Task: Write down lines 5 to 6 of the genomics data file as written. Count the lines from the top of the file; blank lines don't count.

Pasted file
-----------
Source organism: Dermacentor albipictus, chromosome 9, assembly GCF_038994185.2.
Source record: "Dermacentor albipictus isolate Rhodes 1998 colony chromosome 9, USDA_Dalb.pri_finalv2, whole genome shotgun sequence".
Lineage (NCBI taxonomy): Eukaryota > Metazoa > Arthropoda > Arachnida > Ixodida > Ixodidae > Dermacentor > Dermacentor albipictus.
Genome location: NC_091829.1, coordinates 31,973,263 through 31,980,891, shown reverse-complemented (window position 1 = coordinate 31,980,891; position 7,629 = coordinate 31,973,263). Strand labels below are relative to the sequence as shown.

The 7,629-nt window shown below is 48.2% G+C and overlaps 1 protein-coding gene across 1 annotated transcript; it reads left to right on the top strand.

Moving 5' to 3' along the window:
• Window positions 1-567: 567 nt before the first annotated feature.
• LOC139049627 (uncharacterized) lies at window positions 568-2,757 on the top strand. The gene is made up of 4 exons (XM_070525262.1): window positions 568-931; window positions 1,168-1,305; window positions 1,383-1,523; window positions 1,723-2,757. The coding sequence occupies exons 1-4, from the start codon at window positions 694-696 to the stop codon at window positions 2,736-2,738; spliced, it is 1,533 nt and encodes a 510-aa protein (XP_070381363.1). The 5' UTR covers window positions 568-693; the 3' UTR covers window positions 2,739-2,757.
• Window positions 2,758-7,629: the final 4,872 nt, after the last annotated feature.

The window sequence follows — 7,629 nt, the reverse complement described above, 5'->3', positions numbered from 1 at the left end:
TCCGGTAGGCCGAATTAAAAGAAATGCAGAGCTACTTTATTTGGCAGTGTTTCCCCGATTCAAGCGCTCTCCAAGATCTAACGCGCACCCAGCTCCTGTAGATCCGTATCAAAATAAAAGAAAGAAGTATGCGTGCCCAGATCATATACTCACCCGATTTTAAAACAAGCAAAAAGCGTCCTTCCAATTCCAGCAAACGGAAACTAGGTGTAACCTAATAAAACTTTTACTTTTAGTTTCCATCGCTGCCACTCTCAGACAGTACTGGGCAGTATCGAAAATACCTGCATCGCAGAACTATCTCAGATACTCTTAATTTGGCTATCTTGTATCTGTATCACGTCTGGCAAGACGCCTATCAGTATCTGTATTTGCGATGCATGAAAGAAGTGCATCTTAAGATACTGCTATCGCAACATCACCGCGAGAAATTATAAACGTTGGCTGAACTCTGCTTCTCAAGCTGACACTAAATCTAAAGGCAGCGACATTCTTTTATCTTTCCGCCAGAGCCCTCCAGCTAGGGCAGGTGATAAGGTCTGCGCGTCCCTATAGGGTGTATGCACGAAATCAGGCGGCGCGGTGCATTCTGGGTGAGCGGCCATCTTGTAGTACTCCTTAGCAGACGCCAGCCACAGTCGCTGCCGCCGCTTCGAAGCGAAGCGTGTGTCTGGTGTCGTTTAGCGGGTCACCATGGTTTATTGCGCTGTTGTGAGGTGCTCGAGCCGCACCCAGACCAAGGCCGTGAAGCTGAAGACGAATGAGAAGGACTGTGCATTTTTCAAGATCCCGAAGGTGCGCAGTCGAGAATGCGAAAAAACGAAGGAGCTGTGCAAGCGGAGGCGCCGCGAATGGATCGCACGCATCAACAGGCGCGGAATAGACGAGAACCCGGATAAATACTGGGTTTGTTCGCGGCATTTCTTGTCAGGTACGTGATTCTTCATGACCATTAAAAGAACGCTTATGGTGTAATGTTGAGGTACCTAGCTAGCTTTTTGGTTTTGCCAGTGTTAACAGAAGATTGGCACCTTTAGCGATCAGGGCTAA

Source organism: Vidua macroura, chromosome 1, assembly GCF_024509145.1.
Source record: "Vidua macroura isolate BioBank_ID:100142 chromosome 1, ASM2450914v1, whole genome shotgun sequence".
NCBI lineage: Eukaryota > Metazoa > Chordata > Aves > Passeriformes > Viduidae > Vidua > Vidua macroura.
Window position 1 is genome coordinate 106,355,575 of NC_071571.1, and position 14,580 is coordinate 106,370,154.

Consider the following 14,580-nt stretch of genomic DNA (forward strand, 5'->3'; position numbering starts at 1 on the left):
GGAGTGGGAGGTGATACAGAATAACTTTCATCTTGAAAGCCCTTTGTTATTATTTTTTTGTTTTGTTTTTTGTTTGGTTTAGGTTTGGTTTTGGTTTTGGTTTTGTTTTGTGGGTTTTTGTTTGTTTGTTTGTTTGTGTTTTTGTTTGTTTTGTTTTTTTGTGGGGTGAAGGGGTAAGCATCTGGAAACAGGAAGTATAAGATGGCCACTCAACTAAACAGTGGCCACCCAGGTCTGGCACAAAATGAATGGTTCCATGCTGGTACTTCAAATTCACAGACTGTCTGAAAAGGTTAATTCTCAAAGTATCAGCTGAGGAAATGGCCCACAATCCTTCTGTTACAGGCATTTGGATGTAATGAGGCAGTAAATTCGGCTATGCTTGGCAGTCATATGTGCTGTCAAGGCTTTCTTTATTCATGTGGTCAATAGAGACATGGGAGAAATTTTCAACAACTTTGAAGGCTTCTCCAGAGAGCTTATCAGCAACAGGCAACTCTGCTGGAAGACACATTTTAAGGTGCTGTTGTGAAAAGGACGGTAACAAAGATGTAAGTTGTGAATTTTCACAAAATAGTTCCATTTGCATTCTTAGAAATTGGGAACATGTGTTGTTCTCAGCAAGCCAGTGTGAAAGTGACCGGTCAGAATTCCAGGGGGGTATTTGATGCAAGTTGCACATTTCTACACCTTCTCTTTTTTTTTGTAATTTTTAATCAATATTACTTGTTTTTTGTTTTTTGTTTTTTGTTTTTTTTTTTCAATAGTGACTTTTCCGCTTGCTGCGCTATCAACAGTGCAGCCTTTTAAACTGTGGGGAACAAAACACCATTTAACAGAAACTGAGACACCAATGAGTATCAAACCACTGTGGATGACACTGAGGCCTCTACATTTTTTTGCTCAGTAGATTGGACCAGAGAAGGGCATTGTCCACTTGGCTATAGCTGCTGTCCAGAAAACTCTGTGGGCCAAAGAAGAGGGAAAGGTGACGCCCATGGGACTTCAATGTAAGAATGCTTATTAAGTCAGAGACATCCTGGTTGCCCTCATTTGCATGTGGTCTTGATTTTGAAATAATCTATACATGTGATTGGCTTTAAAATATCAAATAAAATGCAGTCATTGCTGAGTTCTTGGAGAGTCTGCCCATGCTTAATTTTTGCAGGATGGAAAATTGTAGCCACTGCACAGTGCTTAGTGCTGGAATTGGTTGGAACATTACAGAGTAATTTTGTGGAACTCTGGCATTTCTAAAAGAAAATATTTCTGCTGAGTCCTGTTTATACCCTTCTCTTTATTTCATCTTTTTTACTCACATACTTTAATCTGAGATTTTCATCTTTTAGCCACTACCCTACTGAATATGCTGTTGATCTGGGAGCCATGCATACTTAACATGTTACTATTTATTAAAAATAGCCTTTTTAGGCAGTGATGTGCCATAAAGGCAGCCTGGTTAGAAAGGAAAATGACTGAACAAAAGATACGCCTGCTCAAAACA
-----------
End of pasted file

The 7,629-nt window shown below is 48.2% G+C and overlaps 1 protein-coding gene across 1 annotated transcript; it reads left to right on the top strand.

Moving 5' to 3' along the window: